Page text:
When Your Symptoms Look Like Something Else

Women tell me their therapists have diagnosed them with a variety of diagnoses, which has made them not only confused, but often ANGRY! They have been diagnosed, for instance, with disorders like bipolar disorder, borderline personality disorder, paranoia, and other not-so-fun labels.

Most therapists are undertrained in recognizing and treating the aftermath symptoms in victims of Pathological Love Relationships. The reason you are being diagnosed with various disorders is because your symptoms are similar to those various disorders—they are mimicking true mental-health symptoms.

For instance, when your moods are swinging all over the place and you are depressed and anxious, you look bipolar. When you are cranky, highly reactive and want vengeance you look borderline. When you are scared about what he will do next, fear you’re being  followed, or afraid he is spying on you so he can accuse you of something, you look paranoid. When you think things are happening that you can’t prove to other people, you look delusional.

The issue is, these are ALL normal reactions to coercion and Stockholm Syndrome, similar to those found in prisoners of war—in other words, aftermath of a Pathological

Love Relationship. In THAT context, your symptoms make perfect sense! You were coerced, your mind was played with, you felt stuck and held in a pathological relationship against your own spiritual will. You feared that your emotional and physical existence were in jeopardy. And the pathological DOES do things he never gets caught for but that you can’t prove.

In Pathological Love Relationships, women emerge with signs of PTSD, Stockholm Syndrome, and coercion. Unfortunately, not all therapists understand the overlap between PTSD, Stockholm Syndrome and coercion—which is why you are often misdiagnosed. A lot of this is discussed in my book, Women Who Love Psychopaths, in which I talk about the pathological worldview and how women acquire the pathological’s view of the world and how that entraps them in the relationship.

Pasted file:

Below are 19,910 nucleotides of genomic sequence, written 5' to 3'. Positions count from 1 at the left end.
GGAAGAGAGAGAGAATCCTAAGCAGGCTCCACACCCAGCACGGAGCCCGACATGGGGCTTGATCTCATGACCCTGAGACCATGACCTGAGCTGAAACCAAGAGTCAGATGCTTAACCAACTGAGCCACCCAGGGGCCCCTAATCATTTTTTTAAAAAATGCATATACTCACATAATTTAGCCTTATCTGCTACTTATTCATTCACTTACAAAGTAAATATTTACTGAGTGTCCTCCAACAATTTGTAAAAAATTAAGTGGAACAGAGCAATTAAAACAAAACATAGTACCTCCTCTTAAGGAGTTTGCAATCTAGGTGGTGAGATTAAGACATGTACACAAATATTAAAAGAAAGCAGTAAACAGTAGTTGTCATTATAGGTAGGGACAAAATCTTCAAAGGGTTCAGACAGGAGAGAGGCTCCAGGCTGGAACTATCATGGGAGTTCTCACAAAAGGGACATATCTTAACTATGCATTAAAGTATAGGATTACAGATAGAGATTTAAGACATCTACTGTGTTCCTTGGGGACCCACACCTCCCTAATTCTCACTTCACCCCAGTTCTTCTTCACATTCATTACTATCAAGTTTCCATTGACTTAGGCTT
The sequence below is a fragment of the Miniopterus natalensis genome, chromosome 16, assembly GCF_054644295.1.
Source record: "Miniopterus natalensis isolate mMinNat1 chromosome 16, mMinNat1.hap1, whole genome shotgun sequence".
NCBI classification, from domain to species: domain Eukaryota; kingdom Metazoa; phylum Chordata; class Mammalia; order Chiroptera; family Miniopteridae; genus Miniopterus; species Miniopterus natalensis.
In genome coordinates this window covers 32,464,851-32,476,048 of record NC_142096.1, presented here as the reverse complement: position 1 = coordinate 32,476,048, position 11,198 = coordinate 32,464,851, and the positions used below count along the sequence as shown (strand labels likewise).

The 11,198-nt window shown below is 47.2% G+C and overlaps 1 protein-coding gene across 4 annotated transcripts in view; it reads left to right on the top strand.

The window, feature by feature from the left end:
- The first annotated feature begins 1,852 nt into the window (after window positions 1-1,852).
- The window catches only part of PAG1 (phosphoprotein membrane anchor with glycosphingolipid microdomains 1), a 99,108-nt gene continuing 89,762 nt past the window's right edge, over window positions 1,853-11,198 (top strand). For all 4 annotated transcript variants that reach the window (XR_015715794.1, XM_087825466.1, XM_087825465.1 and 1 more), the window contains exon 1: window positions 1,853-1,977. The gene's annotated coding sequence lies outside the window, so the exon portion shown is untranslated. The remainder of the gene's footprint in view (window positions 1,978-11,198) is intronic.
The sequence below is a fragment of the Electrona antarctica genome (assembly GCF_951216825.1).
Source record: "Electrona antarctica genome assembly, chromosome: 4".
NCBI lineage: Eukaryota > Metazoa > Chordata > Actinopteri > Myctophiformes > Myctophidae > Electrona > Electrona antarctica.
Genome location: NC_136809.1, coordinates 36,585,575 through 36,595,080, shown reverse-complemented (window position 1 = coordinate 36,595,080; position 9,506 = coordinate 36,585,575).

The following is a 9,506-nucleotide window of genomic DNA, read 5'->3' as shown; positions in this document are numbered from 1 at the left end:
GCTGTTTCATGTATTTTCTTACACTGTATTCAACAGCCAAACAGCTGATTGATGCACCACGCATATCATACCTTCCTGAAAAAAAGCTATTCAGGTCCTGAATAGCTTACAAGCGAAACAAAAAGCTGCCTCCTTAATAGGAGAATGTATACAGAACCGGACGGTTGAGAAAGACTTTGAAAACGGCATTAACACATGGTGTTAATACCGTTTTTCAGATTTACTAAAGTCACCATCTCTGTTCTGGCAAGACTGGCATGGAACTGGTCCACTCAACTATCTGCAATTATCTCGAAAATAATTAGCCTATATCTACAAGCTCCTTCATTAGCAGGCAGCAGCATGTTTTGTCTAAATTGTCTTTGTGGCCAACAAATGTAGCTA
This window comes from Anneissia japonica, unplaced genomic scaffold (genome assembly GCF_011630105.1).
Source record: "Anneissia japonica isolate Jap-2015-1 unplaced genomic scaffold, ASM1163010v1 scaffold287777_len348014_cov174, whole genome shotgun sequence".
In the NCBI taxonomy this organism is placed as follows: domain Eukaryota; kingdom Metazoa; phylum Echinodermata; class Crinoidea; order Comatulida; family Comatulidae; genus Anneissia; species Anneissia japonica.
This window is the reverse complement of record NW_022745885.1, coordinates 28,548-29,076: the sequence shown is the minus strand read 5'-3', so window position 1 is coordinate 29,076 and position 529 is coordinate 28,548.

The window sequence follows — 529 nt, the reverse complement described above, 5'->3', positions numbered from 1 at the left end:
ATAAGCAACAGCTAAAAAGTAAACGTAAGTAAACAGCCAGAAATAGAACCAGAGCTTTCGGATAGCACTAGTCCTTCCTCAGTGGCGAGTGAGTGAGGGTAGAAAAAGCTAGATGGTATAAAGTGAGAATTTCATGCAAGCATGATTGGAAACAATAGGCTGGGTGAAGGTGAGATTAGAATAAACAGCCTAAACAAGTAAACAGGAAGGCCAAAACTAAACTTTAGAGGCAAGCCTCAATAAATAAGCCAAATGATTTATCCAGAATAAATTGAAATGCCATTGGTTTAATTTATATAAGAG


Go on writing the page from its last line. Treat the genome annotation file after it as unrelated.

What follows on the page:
The symptoms of coercion are:

  • Isolation: The individual is deprived of social support, effectively rendering her unable to resist. This makes the individual become dependent upon her interrogator/captor. The victim then develops an intense concern with self.
  • Monopolization of Perception: The captor fixes his attention upon immediate predicament; fosters introspection in the victim; eliminates outside competing stimuli with the captor, so the victim can only focus on him, and frustrates all actions not consistent with her compliance to him.

(In the mid-relationship dynamics in the book, all of this is discussed. Your Super Traits are very high in what we call relationship investment and cooperation which means you are highly cooperative because you get so much enjoyment out of your relationships that you will ‘bend over backwards’ to make things work. The book discusses when the mid-relationships ‘shift’ and what happens to the women’s perspective.)

  • Induced Debility and Exhaustion: People subjected to this type of abuse become worn out by tension, fear and continual rushing about in an effort to meet their abuser’s standards. They must often avoid displays of fear, sorrow or rage, since these may result in ridicule or punishment. Rigid demands and requirements make the exhaustion and ability to resist even worse.
  • Occasional Indulgences: Serve to provide motivation to her for compliance.
  • Devaluing the Individual: Creates in her a fear of freedom and dependence upon him, creates feelings of helplessness, develops lack of faith in her individual capabilities.

The symptoms of Stockholm Syndrome are:

  • Perceived threat to one’s physical or psychological survival, and the belief that the captor would carry out the threat.
  • Perceived small kindnesses from the captor to the captive.
  • Perceived inability to escape.
  • Isolation from perspectives other than those of the captor.

When you look at it as a mixture of PTSD, Stockholm Syndrome and coercion, your symptoms make perfect sense… at least to me! While that doesn’t mean you can’t also have bipolar or other disorders—it’s too early to know. Very often many of the symptoms of other disorders fall by the wayside when effective and appropriate treatment is begun. Many of the women do, however, meet the criteria for PTSD. PTSD is most associated with war vets (and yes, you too lived through a war!) and trauma victims (yes, you were traumatized!). To that end, you probably do have a disorder, but it is related to PTSD or other acute stress disorders.

Be hopeful that the symptoms you live with may not always be as problematic as they are in your life today. There is hope and healing available!


(**If we can support you in your recovery process, please let us know.  The Institute is the largest provider of recovery-based services for survivors of pathological love relationships. Information about pathological love relationships is in our award-winning book, Women Who Love Psychopaths, and is also available in our retreats, 1:1s, or phone sessions.  See the website for more information.)

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